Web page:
“The ministry was keen to roll it out. For the politicians, a successful launch could create goodwill, improve rankings in the lists that think-tanks regularly publish, and maybe even win some votes in the next elections. All these would have a rub-off effect on the company. More government projects. More revenues. Happy investors. Above all, a chance to demonstrate tech can make lives better, leading to a bigger market for its services.
“However, the development took too long, and there were delays, which annoyed the government. When the project finally rolled out, it didn’t pan out as planned. Government employees seemed to be miffed and let the media know about their feelings. Users complained about glitches, about the fact that it was taking more time to get things done. There were protests in some places. Instead of basking in the strengthened relationship with the government, company executives were fretting over reports that said it might even be booted out of this project. The punches on the nose seemed to land hard and fast.”
It is tempting, Ramnath points out, to assume this anecdote is about Infy’s current travails. “But it’s not about Infosys. The description is in fact about TCS’s famed passport project. Only, all these events took place between 2009 and 2012, during the development and initial months of rolling out. It took time for the new system to work, and for it to become a case study of how to get government projects right.”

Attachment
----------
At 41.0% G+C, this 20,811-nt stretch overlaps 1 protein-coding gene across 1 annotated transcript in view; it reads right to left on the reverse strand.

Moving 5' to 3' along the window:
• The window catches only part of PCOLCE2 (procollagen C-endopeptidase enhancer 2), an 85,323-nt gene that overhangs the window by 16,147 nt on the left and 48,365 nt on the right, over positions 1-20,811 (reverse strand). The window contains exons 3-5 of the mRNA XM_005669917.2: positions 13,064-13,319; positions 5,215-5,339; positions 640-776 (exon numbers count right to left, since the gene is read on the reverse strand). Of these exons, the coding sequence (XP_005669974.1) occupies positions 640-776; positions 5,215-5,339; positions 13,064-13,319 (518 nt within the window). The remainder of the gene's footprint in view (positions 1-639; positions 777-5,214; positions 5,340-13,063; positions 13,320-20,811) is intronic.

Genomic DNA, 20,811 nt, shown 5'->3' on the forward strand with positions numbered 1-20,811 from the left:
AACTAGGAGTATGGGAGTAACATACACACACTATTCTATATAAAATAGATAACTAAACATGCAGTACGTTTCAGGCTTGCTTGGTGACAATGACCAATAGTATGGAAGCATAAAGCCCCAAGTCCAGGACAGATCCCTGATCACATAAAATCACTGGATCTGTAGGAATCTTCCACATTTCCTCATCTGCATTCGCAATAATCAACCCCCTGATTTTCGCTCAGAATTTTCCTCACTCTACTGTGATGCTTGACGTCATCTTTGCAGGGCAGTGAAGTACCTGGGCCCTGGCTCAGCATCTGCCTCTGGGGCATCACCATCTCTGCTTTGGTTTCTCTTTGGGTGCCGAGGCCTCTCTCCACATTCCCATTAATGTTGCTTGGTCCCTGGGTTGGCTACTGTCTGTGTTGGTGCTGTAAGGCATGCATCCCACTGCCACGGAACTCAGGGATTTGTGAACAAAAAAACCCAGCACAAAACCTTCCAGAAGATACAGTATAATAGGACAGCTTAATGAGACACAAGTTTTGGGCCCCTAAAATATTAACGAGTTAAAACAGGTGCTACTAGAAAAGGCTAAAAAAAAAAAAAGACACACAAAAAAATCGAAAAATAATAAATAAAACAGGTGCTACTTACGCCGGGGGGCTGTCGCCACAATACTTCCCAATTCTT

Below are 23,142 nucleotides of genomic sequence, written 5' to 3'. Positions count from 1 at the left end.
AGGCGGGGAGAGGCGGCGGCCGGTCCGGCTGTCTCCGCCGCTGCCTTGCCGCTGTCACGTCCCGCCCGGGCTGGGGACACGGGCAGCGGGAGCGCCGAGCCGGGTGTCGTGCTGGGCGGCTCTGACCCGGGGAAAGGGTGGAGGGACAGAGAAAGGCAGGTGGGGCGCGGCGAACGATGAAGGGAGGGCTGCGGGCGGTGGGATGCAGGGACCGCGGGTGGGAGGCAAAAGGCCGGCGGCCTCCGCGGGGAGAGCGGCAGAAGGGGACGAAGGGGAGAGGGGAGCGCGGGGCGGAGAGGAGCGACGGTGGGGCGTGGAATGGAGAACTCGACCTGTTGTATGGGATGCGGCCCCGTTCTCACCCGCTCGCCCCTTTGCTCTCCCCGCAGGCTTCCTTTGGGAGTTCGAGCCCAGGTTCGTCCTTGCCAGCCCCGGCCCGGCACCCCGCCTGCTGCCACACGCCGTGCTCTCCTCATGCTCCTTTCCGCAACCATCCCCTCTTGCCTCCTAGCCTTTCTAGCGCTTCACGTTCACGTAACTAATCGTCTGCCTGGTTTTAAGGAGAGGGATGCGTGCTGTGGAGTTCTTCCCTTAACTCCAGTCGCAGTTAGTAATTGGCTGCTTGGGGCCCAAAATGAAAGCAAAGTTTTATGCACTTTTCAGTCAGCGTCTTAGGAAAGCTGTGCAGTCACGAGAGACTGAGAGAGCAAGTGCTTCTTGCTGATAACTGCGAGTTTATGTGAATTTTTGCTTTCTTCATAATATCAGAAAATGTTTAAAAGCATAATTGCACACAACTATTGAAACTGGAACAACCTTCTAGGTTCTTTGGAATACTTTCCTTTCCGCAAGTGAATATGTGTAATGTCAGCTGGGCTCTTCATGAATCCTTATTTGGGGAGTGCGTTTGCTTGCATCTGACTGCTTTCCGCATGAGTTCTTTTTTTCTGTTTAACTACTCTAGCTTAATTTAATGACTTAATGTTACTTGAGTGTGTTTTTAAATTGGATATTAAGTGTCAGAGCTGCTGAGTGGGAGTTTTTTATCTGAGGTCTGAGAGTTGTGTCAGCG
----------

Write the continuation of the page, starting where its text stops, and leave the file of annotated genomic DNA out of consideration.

[Exclusive Book Extracts] A consultant’s job
We are delighted to carry some exclusive extracts from Arun Maira’s book The Solutions Factory. After having read it, we highly recommend it. It contains his reflections basis his experience in the business.
“All my friends are consulting in different ways for different people—for village communities, youth leaders, coalitions of business, or the government. They ask me for advice on how their work could have more impact. In other words, how they could be better consultants.
“AV with his avocation for education is working alongside a large management consulting company that has a multi-year contract with a state government to improve the quality of education in schools. The consulting company wanted the government to increase its fees, with rising inflation, to compensate for the higher salaries it had to pay its own consultants. The government, hard-pressed itself, was not willing. So, the consulting company contracted with AV to provide it with three young consultants at less cost. AV thought this would be a good opportunity for his young team to learn the skills of consulting. However, he is disappointed.
“He says his young consultants are working alongside the (more highly paid) young consultants of the larger company writing manuals of procedures for schools. Evidently this is what the government has hired them for, whereas the real need for improvement of schools, AV says, is to build the capacity of principals of schools and teachers and make school systems work. He worries that his consultants will not learn how complex systems are improved and the role consultants can play in them by working alongside the company’s consultants. AV wants to consult to fulfil his avocation; whereas for the company’s consultants consulting is only a highly paid vocation.”
What pressure is